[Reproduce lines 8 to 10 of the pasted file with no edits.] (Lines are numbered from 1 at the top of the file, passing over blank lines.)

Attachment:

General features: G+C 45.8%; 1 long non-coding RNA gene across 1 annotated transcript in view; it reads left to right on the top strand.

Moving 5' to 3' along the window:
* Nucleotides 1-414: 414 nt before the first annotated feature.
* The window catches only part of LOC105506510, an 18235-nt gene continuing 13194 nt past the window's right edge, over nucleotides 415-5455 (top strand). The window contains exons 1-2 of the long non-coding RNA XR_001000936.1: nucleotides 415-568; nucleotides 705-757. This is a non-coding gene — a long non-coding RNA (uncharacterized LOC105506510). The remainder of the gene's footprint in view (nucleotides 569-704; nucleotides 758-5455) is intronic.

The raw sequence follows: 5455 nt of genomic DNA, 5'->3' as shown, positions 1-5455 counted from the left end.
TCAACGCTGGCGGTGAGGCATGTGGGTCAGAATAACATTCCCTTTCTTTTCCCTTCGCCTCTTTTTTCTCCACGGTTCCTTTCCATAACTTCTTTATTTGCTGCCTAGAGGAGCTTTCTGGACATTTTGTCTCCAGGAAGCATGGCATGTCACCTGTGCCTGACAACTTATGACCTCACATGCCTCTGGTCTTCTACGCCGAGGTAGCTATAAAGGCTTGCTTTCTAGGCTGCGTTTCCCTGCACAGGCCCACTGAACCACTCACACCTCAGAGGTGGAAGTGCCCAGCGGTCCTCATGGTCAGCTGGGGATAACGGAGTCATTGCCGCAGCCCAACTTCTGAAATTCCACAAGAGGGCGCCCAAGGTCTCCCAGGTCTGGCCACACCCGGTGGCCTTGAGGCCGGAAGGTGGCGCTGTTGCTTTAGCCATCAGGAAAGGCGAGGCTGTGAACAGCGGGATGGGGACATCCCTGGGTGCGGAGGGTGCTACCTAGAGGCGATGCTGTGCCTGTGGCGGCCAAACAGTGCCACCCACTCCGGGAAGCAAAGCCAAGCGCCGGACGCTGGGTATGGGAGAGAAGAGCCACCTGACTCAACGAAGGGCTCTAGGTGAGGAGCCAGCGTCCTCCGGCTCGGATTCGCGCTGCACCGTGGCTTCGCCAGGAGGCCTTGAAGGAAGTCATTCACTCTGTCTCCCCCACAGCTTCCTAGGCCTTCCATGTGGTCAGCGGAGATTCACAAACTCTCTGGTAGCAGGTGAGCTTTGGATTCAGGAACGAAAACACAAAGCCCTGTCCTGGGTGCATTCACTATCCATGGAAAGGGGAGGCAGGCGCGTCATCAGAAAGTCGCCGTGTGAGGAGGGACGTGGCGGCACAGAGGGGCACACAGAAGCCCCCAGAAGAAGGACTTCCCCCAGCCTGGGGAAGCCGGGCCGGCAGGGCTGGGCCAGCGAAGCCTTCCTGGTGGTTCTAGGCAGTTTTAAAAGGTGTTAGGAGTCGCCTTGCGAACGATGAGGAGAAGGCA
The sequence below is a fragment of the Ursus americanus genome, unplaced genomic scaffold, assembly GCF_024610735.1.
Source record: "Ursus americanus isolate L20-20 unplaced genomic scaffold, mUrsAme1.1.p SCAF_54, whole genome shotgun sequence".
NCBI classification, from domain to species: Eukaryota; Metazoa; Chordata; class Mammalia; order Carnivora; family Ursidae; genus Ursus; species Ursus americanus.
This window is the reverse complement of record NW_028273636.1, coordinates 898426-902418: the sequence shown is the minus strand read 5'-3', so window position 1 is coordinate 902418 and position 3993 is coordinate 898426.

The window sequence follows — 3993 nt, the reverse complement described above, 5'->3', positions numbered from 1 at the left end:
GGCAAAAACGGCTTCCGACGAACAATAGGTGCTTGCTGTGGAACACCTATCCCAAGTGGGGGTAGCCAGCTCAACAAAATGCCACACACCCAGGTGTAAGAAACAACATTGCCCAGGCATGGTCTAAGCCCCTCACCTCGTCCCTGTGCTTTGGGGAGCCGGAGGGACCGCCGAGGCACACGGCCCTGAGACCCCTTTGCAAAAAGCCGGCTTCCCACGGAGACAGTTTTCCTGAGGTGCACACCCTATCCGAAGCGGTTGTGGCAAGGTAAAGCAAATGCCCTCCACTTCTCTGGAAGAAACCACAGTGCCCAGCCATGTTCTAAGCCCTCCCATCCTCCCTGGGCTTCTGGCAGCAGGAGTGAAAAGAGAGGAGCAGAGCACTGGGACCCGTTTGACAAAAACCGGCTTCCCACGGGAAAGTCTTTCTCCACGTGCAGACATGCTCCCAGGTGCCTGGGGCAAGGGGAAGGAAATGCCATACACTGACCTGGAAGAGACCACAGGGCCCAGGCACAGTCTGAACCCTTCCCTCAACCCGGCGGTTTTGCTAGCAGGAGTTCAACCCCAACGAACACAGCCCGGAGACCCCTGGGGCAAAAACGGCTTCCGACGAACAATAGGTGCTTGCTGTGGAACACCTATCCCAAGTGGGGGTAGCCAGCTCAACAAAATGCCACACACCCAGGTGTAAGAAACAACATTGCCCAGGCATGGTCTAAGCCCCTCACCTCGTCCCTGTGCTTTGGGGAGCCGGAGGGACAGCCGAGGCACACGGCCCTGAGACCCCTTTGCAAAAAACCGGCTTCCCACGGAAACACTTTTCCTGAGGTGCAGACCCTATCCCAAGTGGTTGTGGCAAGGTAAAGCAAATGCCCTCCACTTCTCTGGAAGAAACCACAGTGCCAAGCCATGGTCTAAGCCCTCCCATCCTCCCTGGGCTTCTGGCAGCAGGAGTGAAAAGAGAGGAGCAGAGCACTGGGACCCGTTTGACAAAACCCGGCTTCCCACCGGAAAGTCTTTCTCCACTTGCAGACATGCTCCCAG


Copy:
Source record: "Ursus americanus isolate L20-20 unplaced genomic scaffold, mUrsAme1.1.p SCAF_54, whole genome shotgun sequence".
NCBI classification, from domain to species: Eukaryota; Metazoa; Chordata; class Mammalia; order Carnivora; family Ursidae; genus Ursus; species Ursus americanus.
This window is the reverse complement of record NW_028273636.1, coordinates 898426-902418: the sequence shown is the minus strand read 5'-3', so window position 1 is coordinate 902418 and position 3993 is coordinate 898426.